Korea

The Cold War Never Ended: Historical Roots of the Current North Korea Crisis

Suzy Kim
American Historical Association
The current conflict is one of the many unintended consequences of the continuing Cold War and the arbitrary division of the Korean peninsula that has lasted to this day. In a military confrontation with the United States, North Korea faces a terrible choice between using its weapons first or losing them in a conventional war against a far superior power.

Diplomacy With North Korea Has Worked Before, and Can Work Again

Tim Shorrock
The Nation
The war hawks are wrong when they say that past negotiations, like the 1994 Agreed Framework, didn’t make a difference. August 2017 was a reminder of the scariest, and riskiest, days of the Cold War. All month long, Donald Trump and Kim Jong-un engaged in a bitter war of words that escalated into tit-for-tat displays of military might and ended with mutual threats of mass destruction.

Korea – Who is the Madman?; Guam Is Being Destroyed – by the U.S.

Mehdi Hasan; Juan Cole; Leilani Ganser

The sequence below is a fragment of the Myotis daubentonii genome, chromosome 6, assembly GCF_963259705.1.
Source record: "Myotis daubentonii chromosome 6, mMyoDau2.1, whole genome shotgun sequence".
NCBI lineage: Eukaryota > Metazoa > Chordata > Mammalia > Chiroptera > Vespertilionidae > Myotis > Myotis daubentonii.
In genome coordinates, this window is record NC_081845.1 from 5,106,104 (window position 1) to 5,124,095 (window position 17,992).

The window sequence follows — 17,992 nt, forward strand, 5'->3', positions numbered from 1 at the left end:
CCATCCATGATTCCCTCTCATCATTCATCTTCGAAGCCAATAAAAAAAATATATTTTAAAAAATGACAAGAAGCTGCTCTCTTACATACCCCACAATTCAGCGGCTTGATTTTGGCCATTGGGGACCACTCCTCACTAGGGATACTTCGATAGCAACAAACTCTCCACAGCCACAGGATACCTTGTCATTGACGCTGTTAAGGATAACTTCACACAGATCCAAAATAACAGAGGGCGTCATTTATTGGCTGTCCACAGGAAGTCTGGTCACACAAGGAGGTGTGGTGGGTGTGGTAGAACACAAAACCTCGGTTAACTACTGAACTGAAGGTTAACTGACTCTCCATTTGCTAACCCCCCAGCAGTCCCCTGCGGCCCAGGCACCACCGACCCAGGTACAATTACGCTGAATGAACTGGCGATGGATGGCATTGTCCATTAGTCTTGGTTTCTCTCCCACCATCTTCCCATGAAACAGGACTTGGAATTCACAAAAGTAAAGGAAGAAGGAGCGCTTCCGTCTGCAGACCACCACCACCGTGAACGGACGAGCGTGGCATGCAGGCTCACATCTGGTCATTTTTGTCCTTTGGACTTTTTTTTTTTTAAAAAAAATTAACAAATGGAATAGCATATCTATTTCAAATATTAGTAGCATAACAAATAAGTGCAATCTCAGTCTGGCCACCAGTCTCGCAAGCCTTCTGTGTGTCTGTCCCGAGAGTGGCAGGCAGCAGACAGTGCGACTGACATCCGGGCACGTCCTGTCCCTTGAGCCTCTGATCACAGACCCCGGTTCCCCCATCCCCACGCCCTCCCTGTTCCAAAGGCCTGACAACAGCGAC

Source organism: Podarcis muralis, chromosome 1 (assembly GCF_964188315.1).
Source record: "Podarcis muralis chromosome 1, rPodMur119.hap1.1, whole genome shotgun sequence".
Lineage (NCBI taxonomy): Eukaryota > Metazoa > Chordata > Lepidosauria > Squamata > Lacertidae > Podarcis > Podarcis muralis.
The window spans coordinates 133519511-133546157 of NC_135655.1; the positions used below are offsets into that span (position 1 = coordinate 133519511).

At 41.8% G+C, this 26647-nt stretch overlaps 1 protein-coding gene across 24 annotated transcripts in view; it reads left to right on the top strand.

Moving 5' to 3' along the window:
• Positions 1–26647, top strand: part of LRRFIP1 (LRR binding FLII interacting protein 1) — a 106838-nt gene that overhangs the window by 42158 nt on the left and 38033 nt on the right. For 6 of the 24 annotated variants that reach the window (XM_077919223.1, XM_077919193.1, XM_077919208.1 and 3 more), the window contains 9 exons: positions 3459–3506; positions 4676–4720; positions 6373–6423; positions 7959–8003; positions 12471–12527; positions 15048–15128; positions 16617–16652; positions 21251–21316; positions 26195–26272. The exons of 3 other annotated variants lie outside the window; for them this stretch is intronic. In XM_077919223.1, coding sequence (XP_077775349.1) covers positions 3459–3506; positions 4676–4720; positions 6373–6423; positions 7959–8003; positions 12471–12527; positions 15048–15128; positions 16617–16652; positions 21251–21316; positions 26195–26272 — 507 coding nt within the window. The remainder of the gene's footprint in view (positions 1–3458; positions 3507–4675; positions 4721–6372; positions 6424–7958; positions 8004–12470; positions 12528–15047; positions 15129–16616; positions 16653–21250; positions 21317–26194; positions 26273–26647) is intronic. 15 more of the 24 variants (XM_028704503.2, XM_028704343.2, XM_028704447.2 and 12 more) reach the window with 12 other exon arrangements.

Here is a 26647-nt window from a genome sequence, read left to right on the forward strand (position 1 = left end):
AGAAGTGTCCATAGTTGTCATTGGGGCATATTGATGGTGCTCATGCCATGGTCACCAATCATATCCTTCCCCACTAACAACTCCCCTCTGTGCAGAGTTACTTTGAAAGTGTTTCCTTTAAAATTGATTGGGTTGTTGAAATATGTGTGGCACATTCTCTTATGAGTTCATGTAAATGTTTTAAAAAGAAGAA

Most nonproliferation experts — as well as former President Jimmy Carter and a number of former Pentagon and State Department officials, both Republican and Democrat — agree that the brutal and murderous Kim, for all his bluster, is not irrational or suicidal, but bent on preserving his regime and preventing a U.S. attack. Nuclear weapons are a defensive, not an offensive, tool for the North Korean leadership.

Tidbits - August 10, 2017 - Reader Comments: Korea; Nagasaki; Nuclear Weapons; NAACP Warns Black Travelers When Visiting Missouri; Medicare March; Healthcare and Democrats; UAW-Nissan Election Defeat; Venezuela; Hard-Line Catholics; KXL; and more...

Portside
Reader Comments: Korea; Nagasaki; Nuclear Weapons; NAACP Warns Black Travelers When Visiting Missouri; Medicare March; Healthcare; How Democrats Can Win - How They Must Fight; UAW-Nissan Election Defeat; Venezuela; Vatican and Hard-Line Catholics; Last Chance to Comment Against KXL; Announcements: Zapatista Music Celebration; Feminist Organizing School; and more...

Banning Nuclear Weapons: The Beginning

H. Patricia Hynes
Portside
Against all odds, 122 countries agreed in July to ban nuclear weapons. At the heart of the United Nations treaty is an explicit ethical goal: to protect peoples of the world from the humanitarian catastrophe that would ensue if nuclear weapons were employed. Once 50 states ratify the treaty, it will enter into international law. The United States, the only country to use nuclear weapons, dropped the first atomic bomb on Aug. 6, 1945 at Hiroshima, and Aug. 9 on Nagasaki.

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